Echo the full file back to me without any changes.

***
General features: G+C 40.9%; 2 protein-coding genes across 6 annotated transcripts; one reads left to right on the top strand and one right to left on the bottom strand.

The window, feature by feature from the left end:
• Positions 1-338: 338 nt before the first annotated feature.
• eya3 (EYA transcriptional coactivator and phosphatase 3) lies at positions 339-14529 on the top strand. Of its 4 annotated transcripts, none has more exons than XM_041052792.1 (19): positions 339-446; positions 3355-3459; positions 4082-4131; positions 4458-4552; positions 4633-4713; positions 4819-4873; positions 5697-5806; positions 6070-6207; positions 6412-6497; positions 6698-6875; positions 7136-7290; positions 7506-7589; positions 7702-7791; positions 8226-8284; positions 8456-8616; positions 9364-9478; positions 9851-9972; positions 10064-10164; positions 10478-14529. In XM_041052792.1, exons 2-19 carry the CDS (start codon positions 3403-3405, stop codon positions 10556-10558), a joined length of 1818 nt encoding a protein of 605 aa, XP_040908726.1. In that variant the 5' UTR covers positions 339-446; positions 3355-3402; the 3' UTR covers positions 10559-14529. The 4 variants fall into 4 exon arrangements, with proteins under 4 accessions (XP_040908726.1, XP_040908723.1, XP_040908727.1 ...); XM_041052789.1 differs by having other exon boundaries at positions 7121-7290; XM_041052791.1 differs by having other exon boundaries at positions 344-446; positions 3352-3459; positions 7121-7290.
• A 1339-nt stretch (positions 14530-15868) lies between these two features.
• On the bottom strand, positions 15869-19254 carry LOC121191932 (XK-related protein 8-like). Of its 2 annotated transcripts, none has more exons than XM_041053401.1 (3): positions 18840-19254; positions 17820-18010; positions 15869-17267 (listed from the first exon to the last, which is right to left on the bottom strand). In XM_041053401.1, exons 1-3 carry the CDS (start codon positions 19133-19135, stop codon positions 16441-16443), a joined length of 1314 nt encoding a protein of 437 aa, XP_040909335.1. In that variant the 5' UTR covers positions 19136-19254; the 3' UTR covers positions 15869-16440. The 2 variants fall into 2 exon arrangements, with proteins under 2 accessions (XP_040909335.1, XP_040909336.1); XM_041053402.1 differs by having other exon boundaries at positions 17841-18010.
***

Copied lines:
General features: G+C 40.9%; 2 protein-coding genes across 6 annotated transcripts; one reads left to right on the top strand and one right to left on the bottom strand.

The window, feature by feature from the left end:
• Positions 1-338: 338 nt before the first annotated feature.
• eya3 (EYA transcriptional coactivator and phosphatase 3) lies at positions 339-14529 on the top strand. Of its 4 annotated transcripts, none has more exons than XM_041052792.1 (19): positions 339-446; positions 3355-3459; positions 4082-4131; positions 4458-4552; positions 4633-4713; positions 4819-4873; positions 5697-5806; positions 6070-6207; positions 6412-6497; positions 6698-6875; positions 7136-7290; positions 7506-7589; positions 7702-7791; positions 8226-8284; positions 8456-8616; positions 9364-9478; positions 9851-9972; positions 10064-10164; positions 10478-14529. In XM_041052792.1, exons 2-19 carry the CDS (start codon positions 3403-3405, stop codon positions 10556-10558), a joined length of 1818 nt encoding a protein of 605 aa, XP_040908726.1. In that variant the 5' UTR covers positions 339-446; positions 3355-3402; the 3' UTR covers positions 10559-14529. The 4 variants fall into 4 exon arrangements, with proteins under 4 accessions (XP_040908726.1, XP_040908723.1, XP_040908727.1 ...); XM_041052789.1 differs by having other exon boundaries at positions 7121-7290; XM_041052791.1 differs by having other exon boundaries at positions 344-446; positions 3352-3459; positions 7121-7290.
• A 1339-nt stretch (positions 14530-15868) lies between these two features.
• On the bottom strand, positions 15869-19254 carry LOC121191932 (XK-related protein 8-like). Of its 2 annotated transcripts, none has more exons than XM_041053401.1 (3): positions 18840-19254; positions 17820-18010; positions 15869-17267 (listed from the first exon to the last, which is right to left on the bottom strand). In XM_041053401.1, exons 1-3 carry the CDS (start codon positions 19133-19135, stop codon positions 16441-16443), a joined length of 1314 nt encoding a protein of 437 aa, XP_040909335.1. In that variant the 5' UTR covers positions 19136-19254; the 3' UTR covers positions 15869-16440. The 2 variants fall into 2 exon arrangements, with proteins under 2 accessions (XP_040909335.1, XP_040909336.1); XM_041053402.1 differs by having other exon boundaries at positions 17841-18010.